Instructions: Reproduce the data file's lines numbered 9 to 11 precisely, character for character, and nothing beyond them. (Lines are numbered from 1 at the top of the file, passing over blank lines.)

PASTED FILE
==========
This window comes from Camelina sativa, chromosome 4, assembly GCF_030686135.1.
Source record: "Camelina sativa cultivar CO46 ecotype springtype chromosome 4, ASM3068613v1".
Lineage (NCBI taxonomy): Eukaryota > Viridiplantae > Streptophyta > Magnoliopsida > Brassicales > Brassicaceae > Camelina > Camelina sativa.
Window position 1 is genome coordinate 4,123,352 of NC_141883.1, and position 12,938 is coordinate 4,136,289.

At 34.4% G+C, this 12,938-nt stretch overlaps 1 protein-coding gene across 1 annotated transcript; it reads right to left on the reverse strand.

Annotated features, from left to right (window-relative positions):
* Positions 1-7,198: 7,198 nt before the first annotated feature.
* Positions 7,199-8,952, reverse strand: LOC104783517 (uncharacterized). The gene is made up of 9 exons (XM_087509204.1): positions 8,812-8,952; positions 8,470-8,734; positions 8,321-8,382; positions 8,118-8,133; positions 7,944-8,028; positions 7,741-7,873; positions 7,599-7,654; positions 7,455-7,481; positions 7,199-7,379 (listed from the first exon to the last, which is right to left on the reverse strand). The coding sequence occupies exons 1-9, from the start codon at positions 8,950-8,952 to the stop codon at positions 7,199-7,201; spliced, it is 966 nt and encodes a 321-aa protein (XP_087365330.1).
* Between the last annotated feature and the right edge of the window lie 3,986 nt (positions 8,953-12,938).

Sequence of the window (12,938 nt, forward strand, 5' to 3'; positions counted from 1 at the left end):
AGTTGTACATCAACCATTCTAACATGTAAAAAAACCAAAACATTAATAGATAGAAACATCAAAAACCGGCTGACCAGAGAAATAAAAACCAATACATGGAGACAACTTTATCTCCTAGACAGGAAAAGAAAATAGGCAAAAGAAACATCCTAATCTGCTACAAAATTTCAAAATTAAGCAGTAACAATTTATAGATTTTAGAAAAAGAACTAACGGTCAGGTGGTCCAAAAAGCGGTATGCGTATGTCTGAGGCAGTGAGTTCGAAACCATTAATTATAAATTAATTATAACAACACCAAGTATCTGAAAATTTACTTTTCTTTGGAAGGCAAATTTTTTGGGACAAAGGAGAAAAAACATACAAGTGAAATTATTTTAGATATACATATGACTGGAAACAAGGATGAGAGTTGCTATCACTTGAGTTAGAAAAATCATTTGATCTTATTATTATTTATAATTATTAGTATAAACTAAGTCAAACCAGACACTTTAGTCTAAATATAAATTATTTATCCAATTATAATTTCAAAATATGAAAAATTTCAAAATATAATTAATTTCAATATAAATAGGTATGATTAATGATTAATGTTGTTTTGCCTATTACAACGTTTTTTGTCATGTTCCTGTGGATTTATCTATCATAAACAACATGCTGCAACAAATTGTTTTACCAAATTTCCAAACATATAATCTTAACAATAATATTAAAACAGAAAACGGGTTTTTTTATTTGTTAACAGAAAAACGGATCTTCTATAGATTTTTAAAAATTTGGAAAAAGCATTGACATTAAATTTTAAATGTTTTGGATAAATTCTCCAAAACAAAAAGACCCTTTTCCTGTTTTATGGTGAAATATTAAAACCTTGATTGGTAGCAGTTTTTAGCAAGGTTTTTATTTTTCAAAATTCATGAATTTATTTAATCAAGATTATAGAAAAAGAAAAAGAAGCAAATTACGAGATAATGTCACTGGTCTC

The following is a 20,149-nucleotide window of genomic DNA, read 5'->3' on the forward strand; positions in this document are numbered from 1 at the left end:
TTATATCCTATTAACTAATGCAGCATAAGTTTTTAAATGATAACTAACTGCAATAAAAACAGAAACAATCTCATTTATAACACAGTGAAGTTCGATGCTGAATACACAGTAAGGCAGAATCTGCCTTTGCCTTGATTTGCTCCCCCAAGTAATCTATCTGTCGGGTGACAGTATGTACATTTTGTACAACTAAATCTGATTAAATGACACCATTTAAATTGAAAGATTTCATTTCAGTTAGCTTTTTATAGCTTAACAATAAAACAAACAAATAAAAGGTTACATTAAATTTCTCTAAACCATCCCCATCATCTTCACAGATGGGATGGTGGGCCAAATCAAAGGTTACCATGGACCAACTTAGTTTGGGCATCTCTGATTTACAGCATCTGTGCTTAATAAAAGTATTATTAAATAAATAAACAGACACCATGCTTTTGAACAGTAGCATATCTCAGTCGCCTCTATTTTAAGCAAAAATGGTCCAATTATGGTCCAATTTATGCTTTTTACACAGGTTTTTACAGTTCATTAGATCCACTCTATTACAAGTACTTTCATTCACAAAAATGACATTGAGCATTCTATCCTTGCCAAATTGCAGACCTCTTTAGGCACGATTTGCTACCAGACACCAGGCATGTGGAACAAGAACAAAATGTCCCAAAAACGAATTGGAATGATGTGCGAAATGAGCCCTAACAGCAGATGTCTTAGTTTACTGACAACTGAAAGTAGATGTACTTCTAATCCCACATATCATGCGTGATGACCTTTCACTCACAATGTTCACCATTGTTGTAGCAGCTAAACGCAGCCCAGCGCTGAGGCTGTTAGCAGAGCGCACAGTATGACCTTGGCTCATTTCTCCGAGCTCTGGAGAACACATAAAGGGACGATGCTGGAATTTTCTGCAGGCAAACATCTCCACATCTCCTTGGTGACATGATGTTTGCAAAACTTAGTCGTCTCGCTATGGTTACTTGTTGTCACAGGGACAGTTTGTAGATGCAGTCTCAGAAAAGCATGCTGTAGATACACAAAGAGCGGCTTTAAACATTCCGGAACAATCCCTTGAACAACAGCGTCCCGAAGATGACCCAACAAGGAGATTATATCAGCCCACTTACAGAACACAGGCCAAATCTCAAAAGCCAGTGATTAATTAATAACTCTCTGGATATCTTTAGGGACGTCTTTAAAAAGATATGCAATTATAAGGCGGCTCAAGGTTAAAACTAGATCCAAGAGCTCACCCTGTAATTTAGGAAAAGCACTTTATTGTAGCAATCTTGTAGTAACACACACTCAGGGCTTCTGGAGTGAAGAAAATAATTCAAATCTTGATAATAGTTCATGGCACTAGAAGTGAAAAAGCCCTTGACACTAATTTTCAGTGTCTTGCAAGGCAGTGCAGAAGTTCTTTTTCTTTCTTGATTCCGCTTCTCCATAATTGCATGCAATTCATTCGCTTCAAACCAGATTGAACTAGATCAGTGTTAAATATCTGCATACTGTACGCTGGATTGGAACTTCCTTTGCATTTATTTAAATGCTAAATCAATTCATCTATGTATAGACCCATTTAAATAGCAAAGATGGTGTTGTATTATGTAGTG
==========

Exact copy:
* Between the last annotated feature and the right edge of the window lie 3,986 nt (positions 8,953-12,938).

Sequence of the window (12,938 nt, forward strand, 5' to 3'; positions counted from 1 at the left end):
AGTTGTACATCAACCATTCTAACATGTAAAAAAACCAAAACATTAATAGATAGAAACATCAAAAACCGGCTGACCAGAGAAATAAAAACCAATACATGGAGACAACTTTATCTCCTAGACAGGAAAAGAAAATAGGCAAAAGAAACATCCTAATCTGCTACAAAATTTCAAAATTAAGCAGTAACAATTTATAGATTTTAGAAAAAGAACTAACGGTCAGGTGGTCCAAAAAGCGGTATGCGTATGTCTGAGGCAGTGAGTTCGAAACCATTAATTATAAATTAATTATAACAACACCAAGTATCTGAAAATTTACTTTTCTTTGGAAGGCAAATTTTTTGGGACAAAGGAGAAAAAACATACAAGTGAAATTATTTTAGATATACATATGACTGGAAACAAGGATGAGAGTTGCTATCACTTGAGTTAGAAAAATCATTTGATCTTATTATTATTTATAATTATTAGTATAAACTAAGTCAAACCAGACACTTTAGTCTAAATATAAATTATTTATCCAATTATAATTTCAAAATATGAAAAATTTCAAAATATAATTAATTTCAATATAAATAGGTATGATTAATGATTAATGTTGTTTTGCCTATTACAACGTTTTTTGTCATGTTCCTGTGGATTTATCTATCATAAACAACATGCTGCAACAAATTGTTTTACCAAATTTCCAAACATATAATCTTAACAATAATATTAAAACAGAAAACGGGTTTTTTTATTTGTTAACAGAAAAACGGATCTTCTATAGATTTTTAAAAATTTGGAAAAAGCATTGACATTAAATTTTAAATGTTTTGGATAAATTCTCCAAAACAAAAAGACCCTTTTCCTGTTTTATGGTGAAATATTAAAACCTTGATTGGTAGCAGTTTTTAGCAAGGTTTTTATTTTTCAAAATTCATGAATTTATTTAATCAAGATTATAGAAAAAGAAAAAGAAGCAAATTACGAGATAATGTCACTGGTCTC